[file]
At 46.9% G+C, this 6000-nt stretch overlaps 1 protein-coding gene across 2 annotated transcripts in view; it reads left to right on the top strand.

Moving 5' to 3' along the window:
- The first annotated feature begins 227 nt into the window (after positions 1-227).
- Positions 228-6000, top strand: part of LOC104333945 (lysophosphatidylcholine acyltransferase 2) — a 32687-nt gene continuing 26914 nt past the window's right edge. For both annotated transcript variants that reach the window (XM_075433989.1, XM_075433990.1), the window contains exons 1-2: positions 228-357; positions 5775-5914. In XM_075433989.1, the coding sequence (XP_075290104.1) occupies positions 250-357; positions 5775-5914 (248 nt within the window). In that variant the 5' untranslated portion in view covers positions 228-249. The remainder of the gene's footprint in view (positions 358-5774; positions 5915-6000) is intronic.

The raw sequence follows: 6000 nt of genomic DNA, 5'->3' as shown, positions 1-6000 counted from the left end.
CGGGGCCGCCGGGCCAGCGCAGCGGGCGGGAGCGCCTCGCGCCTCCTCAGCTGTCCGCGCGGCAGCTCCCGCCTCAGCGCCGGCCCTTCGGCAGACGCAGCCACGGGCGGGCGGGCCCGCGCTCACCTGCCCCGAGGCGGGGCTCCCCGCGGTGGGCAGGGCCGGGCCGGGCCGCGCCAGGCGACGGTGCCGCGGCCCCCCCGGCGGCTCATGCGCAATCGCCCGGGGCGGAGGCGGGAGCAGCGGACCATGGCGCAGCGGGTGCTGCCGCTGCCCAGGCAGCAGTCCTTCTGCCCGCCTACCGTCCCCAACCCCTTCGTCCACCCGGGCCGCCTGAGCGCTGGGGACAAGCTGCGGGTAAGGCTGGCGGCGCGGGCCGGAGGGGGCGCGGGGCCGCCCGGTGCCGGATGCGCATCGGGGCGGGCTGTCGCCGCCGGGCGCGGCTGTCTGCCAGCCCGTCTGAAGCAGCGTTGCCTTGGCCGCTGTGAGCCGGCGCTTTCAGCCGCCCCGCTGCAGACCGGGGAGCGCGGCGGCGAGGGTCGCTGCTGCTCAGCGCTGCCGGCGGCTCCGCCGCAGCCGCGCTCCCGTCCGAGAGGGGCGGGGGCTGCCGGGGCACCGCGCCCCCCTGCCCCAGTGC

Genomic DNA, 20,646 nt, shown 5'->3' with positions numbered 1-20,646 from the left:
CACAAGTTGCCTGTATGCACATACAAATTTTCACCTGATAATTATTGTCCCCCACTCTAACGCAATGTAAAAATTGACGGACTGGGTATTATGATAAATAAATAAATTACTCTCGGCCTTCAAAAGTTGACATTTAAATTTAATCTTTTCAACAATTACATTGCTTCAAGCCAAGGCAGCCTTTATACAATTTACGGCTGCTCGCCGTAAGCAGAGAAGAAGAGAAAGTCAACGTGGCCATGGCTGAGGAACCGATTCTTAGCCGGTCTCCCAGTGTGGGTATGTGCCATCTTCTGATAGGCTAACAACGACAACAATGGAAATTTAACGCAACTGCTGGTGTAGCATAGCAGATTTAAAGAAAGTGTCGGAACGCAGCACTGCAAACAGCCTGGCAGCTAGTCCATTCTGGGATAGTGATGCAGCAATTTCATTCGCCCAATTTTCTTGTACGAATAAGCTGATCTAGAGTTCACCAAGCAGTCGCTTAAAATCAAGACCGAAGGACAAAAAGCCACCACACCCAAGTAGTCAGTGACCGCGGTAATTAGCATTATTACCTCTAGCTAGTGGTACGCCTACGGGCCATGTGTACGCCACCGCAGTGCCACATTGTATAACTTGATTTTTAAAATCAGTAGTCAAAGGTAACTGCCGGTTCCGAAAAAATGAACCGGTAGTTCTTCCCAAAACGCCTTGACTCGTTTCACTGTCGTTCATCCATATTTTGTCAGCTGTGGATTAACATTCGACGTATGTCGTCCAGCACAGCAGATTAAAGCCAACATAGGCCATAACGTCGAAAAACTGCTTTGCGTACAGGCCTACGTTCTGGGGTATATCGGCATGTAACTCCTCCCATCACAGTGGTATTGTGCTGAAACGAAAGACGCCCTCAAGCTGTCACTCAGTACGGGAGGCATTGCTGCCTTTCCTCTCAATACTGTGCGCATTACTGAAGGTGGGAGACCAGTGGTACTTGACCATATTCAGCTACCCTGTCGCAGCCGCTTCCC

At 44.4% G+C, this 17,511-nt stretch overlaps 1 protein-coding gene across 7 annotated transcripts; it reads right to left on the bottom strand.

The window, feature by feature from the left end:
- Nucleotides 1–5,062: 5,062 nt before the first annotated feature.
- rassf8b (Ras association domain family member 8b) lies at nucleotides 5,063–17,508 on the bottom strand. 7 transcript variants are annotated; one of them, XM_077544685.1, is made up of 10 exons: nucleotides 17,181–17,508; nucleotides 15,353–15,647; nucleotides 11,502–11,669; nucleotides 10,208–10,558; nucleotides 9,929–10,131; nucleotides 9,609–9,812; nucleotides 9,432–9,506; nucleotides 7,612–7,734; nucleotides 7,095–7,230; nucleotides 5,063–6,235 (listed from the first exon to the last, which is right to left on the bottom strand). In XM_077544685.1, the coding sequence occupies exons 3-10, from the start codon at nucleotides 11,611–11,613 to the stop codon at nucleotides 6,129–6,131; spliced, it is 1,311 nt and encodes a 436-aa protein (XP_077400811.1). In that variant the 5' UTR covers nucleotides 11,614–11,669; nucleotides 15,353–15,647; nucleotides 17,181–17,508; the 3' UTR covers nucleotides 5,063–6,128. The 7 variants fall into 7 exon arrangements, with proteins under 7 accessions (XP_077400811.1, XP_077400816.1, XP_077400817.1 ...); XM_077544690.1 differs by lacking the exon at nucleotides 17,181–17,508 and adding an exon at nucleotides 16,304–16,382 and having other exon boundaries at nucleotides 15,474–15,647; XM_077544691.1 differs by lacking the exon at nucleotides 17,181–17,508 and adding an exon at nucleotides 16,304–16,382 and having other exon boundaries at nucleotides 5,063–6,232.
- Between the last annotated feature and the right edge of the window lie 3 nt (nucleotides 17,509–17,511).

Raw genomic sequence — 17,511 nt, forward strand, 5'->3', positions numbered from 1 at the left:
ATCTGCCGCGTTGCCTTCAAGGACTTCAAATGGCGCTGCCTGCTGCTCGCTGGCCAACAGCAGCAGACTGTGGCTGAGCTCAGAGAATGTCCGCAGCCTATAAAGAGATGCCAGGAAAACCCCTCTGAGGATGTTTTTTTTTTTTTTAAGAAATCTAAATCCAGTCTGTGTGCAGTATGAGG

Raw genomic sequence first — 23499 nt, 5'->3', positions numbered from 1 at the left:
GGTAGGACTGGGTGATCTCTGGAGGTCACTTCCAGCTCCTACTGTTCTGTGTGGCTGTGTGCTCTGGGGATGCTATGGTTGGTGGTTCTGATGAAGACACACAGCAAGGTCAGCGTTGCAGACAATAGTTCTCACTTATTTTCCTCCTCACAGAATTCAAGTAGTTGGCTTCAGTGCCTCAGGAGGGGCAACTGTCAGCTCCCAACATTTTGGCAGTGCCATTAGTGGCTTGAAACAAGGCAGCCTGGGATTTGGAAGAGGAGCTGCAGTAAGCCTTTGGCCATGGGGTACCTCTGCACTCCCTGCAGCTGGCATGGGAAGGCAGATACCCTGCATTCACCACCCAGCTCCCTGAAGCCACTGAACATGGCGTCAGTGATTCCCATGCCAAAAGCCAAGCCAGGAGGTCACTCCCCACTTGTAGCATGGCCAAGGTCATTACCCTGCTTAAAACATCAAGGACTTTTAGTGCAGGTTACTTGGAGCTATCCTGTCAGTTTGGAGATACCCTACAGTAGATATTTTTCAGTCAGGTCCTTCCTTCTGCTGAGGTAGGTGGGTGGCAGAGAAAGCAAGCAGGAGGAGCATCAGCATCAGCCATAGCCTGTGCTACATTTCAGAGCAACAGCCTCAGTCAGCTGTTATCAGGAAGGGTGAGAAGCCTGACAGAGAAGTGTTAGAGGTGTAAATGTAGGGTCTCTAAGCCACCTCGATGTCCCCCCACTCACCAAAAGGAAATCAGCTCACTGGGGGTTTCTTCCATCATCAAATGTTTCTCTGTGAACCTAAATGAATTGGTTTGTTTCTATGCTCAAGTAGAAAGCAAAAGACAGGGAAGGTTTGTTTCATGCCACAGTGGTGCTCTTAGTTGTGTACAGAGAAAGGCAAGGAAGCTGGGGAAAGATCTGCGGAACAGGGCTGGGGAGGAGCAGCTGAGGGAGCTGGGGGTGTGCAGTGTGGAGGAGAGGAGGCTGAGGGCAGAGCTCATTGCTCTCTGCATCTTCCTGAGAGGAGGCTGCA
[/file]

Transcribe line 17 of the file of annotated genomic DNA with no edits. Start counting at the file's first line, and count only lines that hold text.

GGTAGGACTGGGTGATCTCTGGAGGTCACTTCCAGCTCCTACTGTTCTGTGTGGCTGTGTGCTCTGGGGATGCTATGGTTGGTGGTTCTGATGAAGACACACAGCAAGGTCAGCGTTGCAGACAATAGTTCTCACTTATTTTCCTCCTCACAGAATTCAAGTAGTTGGCTTCAGTGCCTCAGGAGGGGCAACTGTCAGCTCCCAACATTTTGGCAGTGCCATTAGTGGCTTGAAACAAGGCAGCCTGGGATTTGGAAGAGGAGCTGCAGTAAGCCTTTGGCCATGGGGTACCTCTGCACTCCCTGCAGCTGGCATGGGAAGGCAGATACCCTGCATTCACCACCCAGCTCCCTGAAGCCACTGAACATGGCGTCAGTGATTCCCATGCCAAAAGCCAAGCCAGGAGGTCACTCCCCACTTGTAGCATGGCCAAGGTCATTACCCTGCTTAAAACATCAAGGACTTTTAGTGCAGGTTACTTGGAGCTATCCTGTCAGTTTGGAGATACCCTACAGTAGATATTTTTCAGTCAGGTCCTTCCTTCTGCTGAGGTAGGTGGGTGGCAGAGAAAGCAAGCAGGAGGAGCATCAGCATCAGCCATAGCCTGTGCTACATTTCAGAGCAACAGCCTCAGTCAGCTGTTATCAGGAAGGGTGAGAAGCCTGACAGAGAAGTGTTAGAGGTGTAAATGTAGGGTCTCTAAGCCACCTCGATGTCCCCCCACTCACCAAAAGGAAATCAGCTCACTGGGGGTTTCTTCCATCATCAAATGTTTCTCTGTGAACCTAAATGAATTGGTTTGTTTCTATGCTCAAGTAGAAAGCAAAAGACAGGGAAGGTTTGTTTCATGCCACAGTGGTGCTCTTAGTTGTGTACAGAGAAAGGCAAGGAAGCTGGGGAAAGATCTGCGGAACAGGGCTGGGGAGGAGCAGCTGAGGGAGCTGGGGGTGTGCAGTGTGGAGGAGAGGAGGCTGAGGGCAGAGCTCATTGCTCTCTGCATCTTCCTGAGAGGAGGCTGCA